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Postharvest Pathology and Mycotoxins

Development, Persistence, Survival, and Strategies for Control of Thiabendazole-Resistant Strains of Penicillium expansum on Pome Fruits. D. Prusky, Department of Fruit and Vegetable Storage, Agricultural Research Organization, The Volcani Center, P.O. Box 6, Bet Dagan 50250, Israel; Malka Bazak(2), and Ruth Ben-Arie(3). (2)(3)Department of Fruit and Vegetable Storage, Agricultural Research Organization, The Volcani Center, P.O. Box 6, Bet Dagan 50250, Israel. Phytopathology 75:877-882. Accepted for publication 28 January 1985. Copyright 1985 The American Phytopathological Society. DOI: 10.1094/Phyto-75-877.

Both the proportion of isolates of Penicillium expansum resistant to thiabendazole (TBZ) at 40 μg/ml and the persistence of this characteristic after a single transfer on apples increased during 3 consecutive years of postharvest treatment with TBZ. Resistance to TBZ was maintained both when the isolates were grown for 20 transfers on a fungicide-free medium or when they were inoculated into and recovered from untreated apple fruits for five transfers. Fruit decay and initiation of sporulation always developed more slowly after inoculation with resistant strains than with sensitive ones. In the absence of fungicides, fruit decay caused by mixtures of sensitive and resistant strains developed at a rate similar to that caused by the sensitive strain alone. The proportion of resistant spores collected from decayed fruit inoculated with a mixture of strains, with no TBZ selection pressure, showed a rapid decline. Three fungus control strategies were compared for the control of a highly resistant population of P. expansum: uniform treatment with a mixture of fungicides, heterogeneous treatment in which two fungicides were applied separately to different lots of fruit placed in the same storeroom, and a combination of heterogeneous and mixed treatments in which a mixture of fungicides and a single fungicide were applied to different lots of fruits placed in one storeroom. All three strategies significantly reduced decay incidence in relation to the control; however, the last of these three strategies caused the most rapid decline in the proportion of resistant strains.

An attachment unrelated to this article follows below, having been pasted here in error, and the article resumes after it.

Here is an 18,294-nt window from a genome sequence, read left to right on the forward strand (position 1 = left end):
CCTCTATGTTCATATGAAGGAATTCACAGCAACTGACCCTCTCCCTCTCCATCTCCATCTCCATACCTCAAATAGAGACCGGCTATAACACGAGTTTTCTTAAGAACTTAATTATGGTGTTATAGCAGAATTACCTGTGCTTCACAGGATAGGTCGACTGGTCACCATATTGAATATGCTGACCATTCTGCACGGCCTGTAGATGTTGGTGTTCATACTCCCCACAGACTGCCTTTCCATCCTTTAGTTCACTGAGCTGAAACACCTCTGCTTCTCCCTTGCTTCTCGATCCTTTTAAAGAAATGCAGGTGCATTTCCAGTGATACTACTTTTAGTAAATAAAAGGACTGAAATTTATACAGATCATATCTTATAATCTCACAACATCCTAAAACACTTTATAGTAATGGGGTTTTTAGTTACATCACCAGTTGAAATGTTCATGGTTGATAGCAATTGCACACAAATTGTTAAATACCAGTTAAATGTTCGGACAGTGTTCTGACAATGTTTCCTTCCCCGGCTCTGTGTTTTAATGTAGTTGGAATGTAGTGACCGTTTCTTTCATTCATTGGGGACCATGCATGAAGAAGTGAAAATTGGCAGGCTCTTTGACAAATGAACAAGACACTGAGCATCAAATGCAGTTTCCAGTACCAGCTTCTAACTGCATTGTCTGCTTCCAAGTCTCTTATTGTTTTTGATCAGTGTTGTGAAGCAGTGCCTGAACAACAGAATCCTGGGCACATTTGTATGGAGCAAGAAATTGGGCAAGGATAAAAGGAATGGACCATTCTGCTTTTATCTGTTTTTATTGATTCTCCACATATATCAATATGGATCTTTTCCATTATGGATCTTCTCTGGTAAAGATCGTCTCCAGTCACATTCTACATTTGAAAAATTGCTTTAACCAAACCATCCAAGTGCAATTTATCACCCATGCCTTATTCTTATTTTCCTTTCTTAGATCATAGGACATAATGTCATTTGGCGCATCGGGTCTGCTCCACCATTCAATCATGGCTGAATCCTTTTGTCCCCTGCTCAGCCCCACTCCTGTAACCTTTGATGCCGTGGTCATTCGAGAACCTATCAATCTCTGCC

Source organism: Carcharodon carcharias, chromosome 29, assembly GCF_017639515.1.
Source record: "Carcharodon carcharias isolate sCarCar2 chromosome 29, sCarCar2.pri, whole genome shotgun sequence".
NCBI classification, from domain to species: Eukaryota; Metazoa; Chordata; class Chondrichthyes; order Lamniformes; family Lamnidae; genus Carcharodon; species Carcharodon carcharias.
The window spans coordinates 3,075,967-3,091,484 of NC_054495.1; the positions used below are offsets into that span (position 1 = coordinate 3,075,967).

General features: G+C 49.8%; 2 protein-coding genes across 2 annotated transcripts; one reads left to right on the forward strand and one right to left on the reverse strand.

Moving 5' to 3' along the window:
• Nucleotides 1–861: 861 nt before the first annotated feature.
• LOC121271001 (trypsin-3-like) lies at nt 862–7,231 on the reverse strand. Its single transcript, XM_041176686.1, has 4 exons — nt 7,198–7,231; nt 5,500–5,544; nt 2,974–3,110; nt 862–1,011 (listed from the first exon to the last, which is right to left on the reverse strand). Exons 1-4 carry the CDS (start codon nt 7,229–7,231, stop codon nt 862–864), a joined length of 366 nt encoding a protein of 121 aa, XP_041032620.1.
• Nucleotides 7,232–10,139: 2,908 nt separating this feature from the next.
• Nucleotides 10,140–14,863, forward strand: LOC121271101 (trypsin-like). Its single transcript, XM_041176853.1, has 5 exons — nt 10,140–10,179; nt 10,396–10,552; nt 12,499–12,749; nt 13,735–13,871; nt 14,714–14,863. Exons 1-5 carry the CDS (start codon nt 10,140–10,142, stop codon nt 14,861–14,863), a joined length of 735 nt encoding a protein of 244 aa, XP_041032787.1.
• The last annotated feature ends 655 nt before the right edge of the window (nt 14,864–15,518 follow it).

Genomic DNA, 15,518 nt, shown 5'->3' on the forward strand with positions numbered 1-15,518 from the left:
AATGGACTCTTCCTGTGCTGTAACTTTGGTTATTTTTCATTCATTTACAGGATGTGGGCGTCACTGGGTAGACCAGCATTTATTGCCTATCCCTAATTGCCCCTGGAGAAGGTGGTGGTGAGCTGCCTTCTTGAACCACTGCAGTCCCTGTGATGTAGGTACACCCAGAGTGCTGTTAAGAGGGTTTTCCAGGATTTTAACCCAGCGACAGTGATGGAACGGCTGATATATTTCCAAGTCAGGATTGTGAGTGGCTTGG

Additional keywords: control strategies in storage, resistance to fungicides.